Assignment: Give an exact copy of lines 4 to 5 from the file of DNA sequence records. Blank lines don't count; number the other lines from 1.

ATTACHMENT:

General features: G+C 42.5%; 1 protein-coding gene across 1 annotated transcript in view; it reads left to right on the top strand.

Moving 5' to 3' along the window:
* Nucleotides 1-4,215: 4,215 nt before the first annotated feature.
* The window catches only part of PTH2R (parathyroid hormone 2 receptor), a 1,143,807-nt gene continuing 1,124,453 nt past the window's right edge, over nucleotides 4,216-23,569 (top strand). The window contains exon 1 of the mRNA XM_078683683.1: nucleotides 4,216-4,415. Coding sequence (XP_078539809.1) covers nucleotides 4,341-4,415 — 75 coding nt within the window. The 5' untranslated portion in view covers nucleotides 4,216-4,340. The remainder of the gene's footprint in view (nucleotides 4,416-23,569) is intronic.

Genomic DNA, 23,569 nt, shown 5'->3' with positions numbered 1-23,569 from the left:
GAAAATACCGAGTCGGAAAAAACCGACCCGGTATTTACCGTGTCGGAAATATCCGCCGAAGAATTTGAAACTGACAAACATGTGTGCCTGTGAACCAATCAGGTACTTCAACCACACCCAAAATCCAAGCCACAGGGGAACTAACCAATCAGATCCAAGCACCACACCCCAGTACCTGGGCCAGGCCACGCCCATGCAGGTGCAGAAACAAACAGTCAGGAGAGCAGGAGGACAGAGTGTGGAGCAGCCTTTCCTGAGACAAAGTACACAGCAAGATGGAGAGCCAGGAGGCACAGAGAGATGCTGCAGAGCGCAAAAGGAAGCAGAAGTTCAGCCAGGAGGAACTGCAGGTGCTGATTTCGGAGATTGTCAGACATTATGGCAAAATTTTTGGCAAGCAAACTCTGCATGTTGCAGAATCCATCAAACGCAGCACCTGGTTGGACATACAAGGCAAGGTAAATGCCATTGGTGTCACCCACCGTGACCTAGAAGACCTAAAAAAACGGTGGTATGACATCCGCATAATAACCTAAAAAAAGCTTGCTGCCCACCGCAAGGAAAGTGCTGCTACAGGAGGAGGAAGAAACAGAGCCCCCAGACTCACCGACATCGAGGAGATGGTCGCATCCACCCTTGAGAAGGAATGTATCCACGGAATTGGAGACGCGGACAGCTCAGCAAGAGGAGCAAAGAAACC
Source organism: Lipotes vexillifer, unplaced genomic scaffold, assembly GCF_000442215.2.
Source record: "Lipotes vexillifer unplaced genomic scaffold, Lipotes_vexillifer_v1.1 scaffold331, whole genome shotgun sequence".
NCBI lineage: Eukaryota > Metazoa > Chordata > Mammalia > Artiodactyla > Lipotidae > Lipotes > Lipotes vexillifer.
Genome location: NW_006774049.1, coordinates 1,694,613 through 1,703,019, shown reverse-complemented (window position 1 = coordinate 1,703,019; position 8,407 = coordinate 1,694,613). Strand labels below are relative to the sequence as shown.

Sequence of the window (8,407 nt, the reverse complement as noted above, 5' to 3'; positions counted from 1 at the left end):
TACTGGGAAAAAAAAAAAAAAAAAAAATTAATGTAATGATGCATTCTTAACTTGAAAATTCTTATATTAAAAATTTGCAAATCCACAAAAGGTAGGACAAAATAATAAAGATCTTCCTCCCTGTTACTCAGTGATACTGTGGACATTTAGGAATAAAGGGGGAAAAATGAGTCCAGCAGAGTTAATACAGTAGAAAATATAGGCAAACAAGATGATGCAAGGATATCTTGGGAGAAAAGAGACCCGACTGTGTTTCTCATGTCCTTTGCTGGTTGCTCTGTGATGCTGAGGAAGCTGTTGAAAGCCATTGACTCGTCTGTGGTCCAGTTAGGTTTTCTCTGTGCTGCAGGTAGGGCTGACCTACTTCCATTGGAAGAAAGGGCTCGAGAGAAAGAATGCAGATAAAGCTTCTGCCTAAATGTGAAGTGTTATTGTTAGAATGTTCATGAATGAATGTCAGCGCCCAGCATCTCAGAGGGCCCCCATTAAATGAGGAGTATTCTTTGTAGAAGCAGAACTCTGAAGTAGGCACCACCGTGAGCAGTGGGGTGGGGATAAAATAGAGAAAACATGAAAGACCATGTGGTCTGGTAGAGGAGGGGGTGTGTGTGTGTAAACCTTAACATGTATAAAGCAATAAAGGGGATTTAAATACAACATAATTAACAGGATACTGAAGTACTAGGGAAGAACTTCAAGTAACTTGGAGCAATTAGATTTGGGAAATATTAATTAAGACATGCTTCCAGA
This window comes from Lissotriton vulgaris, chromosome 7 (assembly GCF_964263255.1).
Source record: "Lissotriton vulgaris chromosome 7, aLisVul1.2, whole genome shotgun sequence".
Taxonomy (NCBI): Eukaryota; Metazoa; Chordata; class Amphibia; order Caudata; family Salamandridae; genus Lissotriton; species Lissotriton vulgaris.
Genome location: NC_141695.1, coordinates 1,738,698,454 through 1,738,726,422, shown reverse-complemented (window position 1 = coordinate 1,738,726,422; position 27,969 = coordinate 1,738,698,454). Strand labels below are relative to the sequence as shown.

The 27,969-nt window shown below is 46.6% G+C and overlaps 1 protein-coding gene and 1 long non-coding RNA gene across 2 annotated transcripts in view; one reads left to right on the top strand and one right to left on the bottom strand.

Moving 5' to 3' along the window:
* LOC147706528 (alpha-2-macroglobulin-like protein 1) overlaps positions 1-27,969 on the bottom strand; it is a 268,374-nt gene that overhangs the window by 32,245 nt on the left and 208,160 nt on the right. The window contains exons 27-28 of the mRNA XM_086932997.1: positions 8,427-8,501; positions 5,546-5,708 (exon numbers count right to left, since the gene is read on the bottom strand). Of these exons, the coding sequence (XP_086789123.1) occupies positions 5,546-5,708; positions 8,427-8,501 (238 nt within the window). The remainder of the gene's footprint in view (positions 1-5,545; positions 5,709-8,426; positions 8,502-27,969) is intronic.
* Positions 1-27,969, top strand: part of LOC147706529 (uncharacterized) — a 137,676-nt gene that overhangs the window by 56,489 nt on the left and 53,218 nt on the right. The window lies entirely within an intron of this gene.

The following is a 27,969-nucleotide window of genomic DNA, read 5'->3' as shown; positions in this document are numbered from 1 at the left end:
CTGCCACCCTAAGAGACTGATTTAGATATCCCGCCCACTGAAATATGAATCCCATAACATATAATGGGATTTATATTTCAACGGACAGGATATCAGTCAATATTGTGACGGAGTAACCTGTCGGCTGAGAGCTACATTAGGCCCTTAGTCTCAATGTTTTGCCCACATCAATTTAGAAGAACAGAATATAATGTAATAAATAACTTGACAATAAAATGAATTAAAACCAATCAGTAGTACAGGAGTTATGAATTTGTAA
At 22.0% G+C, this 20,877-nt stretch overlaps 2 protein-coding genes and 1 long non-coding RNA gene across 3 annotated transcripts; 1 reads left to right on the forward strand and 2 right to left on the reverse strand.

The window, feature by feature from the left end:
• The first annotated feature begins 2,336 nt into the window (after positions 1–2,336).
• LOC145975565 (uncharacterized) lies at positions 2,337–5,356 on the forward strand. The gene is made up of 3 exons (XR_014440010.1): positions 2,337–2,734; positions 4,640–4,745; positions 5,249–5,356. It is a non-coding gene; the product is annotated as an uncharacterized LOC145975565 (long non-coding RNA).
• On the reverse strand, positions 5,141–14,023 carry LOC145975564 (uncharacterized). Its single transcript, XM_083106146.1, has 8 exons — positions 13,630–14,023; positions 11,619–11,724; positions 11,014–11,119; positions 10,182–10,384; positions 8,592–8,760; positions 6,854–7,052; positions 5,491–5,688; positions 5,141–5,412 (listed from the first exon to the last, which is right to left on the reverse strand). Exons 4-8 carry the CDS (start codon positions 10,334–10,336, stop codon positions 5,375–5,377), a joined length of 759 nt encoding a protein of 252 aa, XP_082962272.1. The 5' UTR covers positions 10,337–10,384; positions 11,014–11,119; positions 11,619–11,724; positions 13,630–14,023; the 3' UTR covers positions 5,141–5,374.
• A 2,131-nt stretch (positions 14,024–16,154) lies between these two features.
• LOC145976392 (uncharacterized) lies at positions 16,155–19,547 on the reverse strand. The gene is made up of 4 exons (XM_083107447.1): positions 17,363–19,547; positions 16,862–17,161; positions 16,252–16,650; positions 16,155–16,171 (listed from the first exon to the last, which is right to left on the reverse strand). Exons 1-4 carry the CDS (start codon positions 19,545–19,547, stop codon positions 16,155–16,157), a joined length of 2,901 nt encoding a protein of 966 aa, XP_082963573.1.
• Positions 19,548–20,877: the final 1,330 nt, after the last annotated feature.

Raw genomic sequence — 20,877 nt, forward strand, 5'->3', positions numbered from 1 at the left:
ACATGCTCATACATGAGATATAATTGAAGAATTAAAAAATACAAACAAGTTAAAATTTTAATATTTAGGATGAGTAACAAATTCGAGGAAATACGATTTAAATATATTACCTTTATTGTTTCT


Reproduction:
* The window catches only part of PTH2R (parathyroid hormone 2 receptor), a 1,143,807-nt gene continuing 1,124,453 nt past the window's right edge, over nucleotides 4,216-23,569 (top strand). The window contains exon 1 of the mRNA XM_078683683.1: nucleotides 4,216-4,415. Coding sequence (XP_078539809.1) covers nucleotides 4,341-4,415 — 75 coding nt within the window. The 5' untranslated portion in view covers nucleotides 4,216-4,340. The remainder of the gene's footprint in view (nucleotides 4,416-23,569) is intronic.

Genomic DNA, 23,569 nt, shown 5'->3' with positions numbered 1-23,569 from the left: